“This event brings the community together to have a fun day with family and friends celebrating what is special about Broomfield,” Gazaway said. “Broomfield Days is a community tradition that many parents and grandparents remember participating in as kids. We see many multi-generation families at the festival to celebrate that hometown feeling in Broomfield.”
Broomfield Days began as a way for the community to support local nonprofits — now for-profit vendors are asked to make a donation from their proceeds to their favorite nonprofit.
Interest in the event post-pandemic started cautiously in 2021 and gained momentum in 2022, Gazaway said.
“Residents demonstrated how much they love their festivals the past two years by coming out in droves, and we are happy to have them back,” Gazaway said. “Now our vendor and attendance numbers are back to pre-COVID times.”
Boulder has multiple festivals and events starting with Bolder Boulder to appeal to runners and continuing through the core summer months with the Colorado Shakespeare Festival, ongoing for more than 60 years.
“(Festivals are) a great link between experiences, the environment and amenities, like hiking and the dining scene,” said Emiliano Lake-Herrera, director of visitor experience and community partnerships for Visit Boulder. “The reason to come here is to go to an event, but there are so many other things to do when you are here.”
In its 43rd year, Bolder Boulder is the big kick-off to the summer season, since it’s on Memorial Day, and at one time, it was the largest 10K in the nation, Lake-Herrera said.
“Bolder Boulder is a quintessential community event,” Lake-Herrera said. “We have such a community of athletes here. It’s also a community outpouring and expression of camaraderie.”
Leading up to the race will be the Boulder Creek Festival May 26-29 along the Boulder Creek Path, where there will be more than 30 bands on three stages and 300 artisan booths. There also will be the Bolder Boulder Sports Exhibit on Pearl Street 10 a.m.-6 p.m. May 27-28.
Race day will start with the first race wave at 6:55 a.m. with a total of 40 waves and 84 different starting times up to 9:15 a.m. The professional women’s race will start at 11:15 a.m. and the men’s race at 11:36 a.m.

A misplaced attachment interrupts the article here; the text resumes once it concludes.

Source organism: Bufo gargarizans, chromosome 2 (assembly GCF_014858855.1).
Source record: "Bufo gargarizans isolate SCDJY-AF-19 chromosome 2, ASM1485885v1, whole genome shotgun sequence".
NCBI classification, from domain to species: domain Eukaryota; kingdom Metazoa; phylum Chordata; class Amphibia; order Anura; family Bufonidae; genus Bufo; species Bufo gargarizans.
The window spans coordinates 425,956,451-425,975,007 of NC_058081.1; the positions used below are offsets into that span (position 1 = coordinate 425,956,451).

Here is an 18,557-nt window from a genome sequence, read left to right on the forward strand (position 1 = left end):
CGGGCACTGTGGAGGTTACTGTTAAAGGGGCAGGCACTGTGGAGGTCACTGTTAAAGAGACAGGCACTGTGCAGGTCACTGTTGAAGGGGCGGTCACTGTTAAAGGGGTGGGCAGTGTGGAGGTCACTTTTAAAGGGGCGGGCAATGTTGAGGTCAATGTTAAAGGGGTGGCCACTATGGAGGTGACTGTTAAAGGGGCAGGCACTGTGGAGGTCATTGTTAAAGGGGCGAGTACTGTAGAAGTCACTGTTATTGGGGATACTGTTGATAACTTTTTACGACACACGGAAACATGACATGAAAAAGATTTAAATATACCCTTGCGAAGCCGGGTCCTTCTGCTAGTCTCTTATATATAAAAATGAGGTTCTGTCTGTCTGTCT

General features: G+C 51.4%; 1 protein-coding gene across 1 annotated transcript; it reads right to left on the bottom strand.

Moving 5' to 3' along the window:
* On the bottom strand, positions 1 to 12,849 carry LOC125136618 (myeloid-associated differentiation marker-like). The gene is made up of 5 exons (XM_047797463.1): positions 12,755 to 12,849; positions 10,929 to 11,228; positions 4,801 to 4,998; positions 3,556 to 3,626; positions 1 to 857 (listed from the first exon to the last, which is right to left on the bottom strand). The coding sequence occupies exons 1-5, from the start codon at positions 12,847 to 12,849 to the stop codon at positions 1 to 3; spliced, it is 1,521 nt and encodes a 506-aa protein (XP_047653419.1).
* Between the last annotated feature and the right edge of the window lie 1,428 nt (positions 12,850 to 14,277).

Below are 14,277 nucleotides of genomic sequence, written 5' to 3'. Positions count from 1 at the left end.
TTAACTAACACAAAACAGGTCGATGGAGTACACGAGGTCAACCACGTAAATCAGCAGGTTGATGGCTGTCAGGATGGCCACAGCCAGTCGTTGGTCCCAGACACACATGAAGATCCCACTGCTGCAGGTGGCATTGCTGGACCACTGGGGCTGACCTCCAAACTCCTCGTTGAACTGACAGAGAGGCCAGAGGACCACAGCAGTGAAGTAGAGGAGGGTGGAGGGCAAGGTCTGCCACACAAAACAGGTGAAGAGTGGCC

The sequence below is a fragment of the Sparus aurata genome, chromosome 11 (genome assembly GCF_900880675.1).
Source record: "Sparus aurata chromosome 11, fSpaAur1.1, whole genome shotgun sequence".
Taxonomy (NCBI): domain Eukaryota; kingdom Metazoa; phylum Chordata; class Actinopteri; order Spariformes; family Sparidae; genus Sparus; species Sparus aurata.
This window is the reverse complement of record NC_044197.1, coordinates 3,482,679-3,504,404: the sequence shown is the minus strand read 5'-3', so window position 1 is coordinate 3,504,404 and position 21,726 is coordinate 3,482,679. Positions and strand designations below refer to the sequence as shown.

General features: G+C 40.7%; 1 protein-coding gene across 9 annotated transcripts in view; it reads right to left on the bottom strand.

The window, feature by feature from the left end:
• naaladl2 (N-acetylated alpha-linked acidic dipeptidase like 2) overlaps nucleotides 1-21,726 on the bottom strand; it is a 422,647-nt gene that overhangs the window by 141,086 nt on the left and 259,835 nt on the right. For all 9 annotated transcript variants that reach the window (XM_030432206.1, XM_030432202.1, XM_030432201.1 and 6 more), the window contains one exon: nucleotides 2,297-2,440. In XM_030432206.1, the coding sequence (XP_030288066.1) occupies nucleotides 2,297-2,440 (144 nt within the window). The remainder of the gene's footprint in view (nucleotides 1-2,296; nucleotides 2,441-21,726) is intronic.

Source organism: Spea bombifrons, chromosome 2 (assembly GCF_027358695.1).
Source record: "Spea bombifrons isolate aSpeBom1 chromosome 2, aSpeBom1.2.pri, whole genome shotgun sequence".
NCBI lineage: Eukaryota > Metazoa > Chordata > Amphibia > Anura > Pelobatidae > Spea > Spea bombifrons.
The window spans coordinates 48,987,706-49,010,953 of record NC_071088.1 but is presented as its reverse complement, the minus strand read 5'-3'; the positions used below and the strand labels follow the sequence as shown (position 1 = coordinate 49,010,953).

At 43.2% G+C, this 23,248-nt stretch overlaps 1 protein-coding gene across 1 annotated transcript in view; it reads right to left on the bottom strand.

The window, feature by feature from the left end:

“That’s actually what allows Bolder Boulder to work really well. It doesn’t get congested because we’re metering people out,” said Cliff Bosley, race director of Bolder Boulder.
Bosley expects a turnout of about 45,000 people, ramping up post-pandemic from a previous attendance of 48,000 to 52,000. The race course will begin at 30th and Walnut streets and end up at Folsom Field, where there will be an expo, live bands and food and beverage vendors. Along the way, there will be 40 different bands and entertainment features.
“It attracts runners from age six to 90. … It’s one great big experience with 50,000 stories,” Bosley said.
The Shakespeare Festival, a professional theater company in association with the University of Colorado, will present a lineup of five Shakespearean plays June 11-Aug. 13 at the CU Boulder campus.
“The Shakespeare Festival is great because it combines local performances, world-class performing arts, in an outdoor space,” Lake-Herrera said. “This mirrors the outdoors with a cultural experience.”
The festival, as well as other Boulder events, is getting back to selling out to full capacity post-pandemic.
“Attendance is still recovering,” Lake-Herrera said. “There’s still room for growth. It’s important to patronize local art and go to events.”
Greeley has large well-known, long-standing events like the Greeley Stampede and the Greeley Blues Jam. This year, the Stampede summer western celebration will be June 22-July 4 and will include events such as the Western Art Show, Mutton Bustin, live music on the Civitas Park Music Stage, Carnival Americana, parades, fireworks and the Kids Korral with everything from a petting zoo to the Sheep Stampede.
The Greeley Blues Jam Music Festival will be June 2-3 in two different locations, bringing in an expected crowd of 3,000 or more people. The family-friendly festival used to be a part of the Stampede and the Greeley Area Chamber of Commerce and is now an independent nonprofit.